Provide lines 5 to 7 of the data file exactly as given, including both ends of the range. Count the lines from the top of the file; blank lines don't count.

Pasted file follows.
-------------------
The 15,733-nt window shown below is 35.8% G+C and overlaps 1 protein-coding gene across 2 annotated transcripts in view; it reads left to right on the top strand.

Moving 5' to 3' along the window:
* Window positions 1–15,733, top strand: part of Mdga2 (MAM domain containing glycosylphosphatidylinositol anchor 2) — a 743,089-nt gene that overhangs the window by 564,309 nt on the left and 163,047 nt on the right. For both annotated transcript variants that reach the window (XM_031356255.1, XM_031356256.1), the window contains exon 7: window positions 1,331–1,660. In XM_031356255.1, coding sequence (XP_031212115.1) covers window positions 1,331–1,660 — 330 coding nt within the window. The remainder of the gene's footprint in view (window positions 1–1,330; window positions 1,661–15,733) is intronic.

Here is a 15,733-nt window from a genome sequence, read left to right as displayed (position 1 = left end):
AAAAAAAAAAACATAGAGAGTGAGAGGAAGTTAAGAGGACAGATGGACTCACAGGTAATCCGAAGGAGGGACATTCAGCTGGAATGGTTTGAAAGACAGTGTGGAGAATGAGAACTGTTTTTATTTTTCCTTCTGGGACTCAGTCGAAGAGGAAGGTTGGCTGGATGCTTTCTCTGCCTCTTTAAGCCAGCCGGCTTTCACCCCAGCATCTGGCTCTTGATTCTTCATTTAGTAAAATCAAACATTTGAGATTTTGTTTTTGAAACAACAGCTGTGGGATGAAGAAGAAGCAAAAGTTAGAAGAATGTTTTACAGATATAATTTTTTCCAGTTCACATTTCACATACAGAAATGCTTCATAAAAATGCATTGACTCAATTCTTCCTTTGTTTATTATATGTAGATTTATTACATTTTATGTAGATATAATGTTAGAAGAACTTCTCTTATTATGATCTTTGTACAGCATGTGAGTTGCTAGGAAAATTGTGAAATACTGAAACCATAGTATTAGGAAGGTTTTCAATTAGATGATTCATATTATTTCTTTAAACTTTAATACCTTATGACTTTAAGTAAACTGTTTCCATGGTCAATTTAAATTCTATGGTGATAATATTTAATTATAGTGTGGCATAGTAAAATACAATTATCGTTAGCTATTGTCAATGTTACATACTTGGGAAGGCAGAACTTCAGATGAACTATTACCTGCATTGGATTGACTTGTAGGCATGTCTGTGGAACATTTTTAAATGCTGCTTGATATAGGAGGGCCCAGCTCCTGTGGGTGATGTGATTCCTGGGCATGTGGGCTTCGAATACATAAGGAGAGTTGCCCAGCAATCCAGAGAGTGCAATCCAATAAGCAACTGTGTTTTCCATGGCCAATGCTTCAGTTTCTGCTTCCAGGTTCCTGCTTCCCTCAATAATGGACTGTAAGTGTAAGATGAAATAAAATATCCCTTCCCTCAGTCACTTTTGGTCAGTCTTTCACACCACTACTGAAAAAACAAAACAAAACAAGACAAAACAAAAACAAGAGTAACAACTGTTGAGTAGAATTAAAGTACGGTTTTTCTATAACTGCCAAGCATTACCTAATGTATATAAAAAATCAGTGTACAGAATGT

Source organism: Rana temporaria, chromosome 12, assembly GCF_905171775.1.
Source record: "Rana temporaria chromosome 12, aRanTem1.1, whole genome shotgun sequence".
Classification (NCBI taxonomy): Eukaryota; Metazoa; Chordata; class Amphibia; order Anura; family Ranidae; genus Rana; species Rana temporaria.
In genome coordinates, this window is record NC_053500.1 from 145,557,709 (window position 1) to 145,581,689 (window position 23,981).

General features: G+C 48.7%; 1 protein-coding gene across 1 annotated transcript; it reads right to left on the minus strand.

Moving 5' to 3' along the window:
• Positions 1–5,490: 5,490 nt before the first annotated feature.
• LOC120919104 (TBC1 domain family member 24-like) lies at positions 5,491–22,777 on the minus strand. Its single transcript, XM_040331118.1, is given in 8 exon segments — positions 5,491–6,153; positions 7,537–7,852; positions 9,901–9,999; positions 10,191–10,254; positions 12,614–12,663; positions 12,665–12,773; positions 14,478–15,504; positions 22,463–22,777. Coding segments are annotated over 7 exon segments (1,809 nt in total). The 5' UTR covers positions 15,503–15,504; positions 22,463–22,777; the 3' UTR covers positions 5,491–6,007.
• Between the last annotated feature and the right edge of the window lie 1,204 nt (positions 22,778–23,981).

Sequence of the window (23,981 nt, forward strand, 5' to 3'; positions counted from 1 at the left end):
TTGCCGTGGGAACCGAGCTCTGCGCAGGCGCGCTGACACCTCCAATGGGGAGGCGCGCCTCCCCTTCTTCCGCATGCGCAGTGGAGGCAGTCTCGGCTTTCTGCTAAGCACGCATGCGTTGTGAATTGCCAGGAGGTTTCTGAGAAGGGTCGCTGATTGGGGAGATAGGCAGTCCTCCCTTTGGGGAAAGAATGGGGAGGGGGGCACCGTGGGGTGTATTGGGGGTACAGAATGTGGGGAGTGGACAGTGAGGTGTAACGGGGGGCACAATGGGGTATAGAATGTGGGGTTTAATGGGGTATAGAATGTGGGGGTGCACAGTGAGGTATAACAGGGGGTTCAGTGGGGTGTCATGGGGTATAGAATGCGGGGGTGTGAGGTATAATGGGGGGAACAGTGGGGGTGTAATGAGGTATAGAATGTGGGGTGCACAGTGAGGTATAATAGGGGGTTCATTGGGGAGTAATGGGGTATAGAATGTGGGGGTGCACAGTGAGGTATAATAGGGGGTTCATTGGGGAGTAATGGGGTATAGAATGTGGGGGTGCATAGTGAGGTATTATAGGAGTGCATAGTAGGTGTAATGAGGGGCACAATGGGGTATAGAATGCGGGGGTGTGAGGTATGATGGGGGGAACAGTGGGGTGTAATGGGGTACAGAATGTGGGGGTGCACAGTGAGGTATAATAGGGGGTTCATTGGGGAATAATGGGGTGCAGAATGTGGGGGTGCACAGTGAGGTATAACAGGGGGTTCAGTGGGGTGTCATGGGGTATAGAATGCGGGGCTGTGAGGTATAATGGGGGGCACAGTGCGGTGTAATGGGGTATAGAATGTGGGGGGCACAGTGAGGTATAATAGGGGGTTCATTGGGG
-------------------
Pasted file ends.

AAAAAAAAAAACATAGAGAGTGAGAGGAAGTTAAGAGGACAGATGGACTCACAGGTAATCCGAAGGAGGGACATTCAGCTGGAATGGTTTGAAAGACAGTGTGGAGAATGAGAACTGTTTTTATTTTTCCTTCTGGGACTCAGTCGAAGAGGAAGGTTGGCTGGATGCTTTCTCTGCCTCTTTAAGCCAGCCGGCTTTCACCCCAGCATCTGGCTCTTGATTCTTCATTTAGTAAAATCAAACATTTGAGATTTTGTTTTTGAAACAACAGCTGTGGGATGAAGAAGAAGCAAAAGTTAGAAGAATGTTTTACAGATATAATTTTTTCCAGTTCACATTTCACATACAGAAATGCTTCATAAAAATGCATTGACTCAATTCTTCCTTTGTTTATTATATGTAGATTTATTACATTTTATGTAGATATAATGTTAGAAGAACTTCTCTTATTATGATCTTTGTACAGCATGTGAGTTGCTAGGAAAATTGTGAAATACTGAAACCATAGTATTAGGAAGGTTTTCAATTAGATGATTCATATTATTTCTTTAAACTTTAATACCTTATGACTTTAAGTAAACTGTTTCCATGGTCAATTTAAATTCTATGGTGATAATATTTAATTATAGTGTGGCATAGTAAAATACAATTATCGTTAGCTATTGTCAATGTTACATACTTGGGAAGGCAGAACTTCAGATGAACTATTACCTGCATTGGATTGACTTGTAGGCATGTCTGTGGAACATTTTTAAATGCTGCTTGATATAGGAGGGCCCAGCTCCTGTGGGTGATGTGATTCCTGGGCATGTGGGCTTCGAATACATAAGGAGAGTTGCCCAGCAATCCAGAGAGTGCAATCCAATAAGCAACTGTGTTTTCCATGGCCAATGCTTCAGTTTCTGCTTCCAGGTTCCTGCTTCCCTCAATAATGGACTGTAAGTGTAAGATGAAATAAAATATCCCTTCCCTCAGTCACTTTTGGTCAGTCTTTCACACCACTACTGAAAAAACAAAACAAAACAAGACAAAACAAAAACAAGAGTAACAACTGTTGAGTAGAATTAAAGTACGGTTTTTCTATAACTGCCAAGCATTACCTAATGTATATAAAAAATCAGTGTACAGAATGT

Source organism: Rana temporaria, chromosome 12, assembly GCF_905171775.1.
Source record: "Rana temporaria chromosome 12, aRanTem1.1, whole genome shotgun sequence".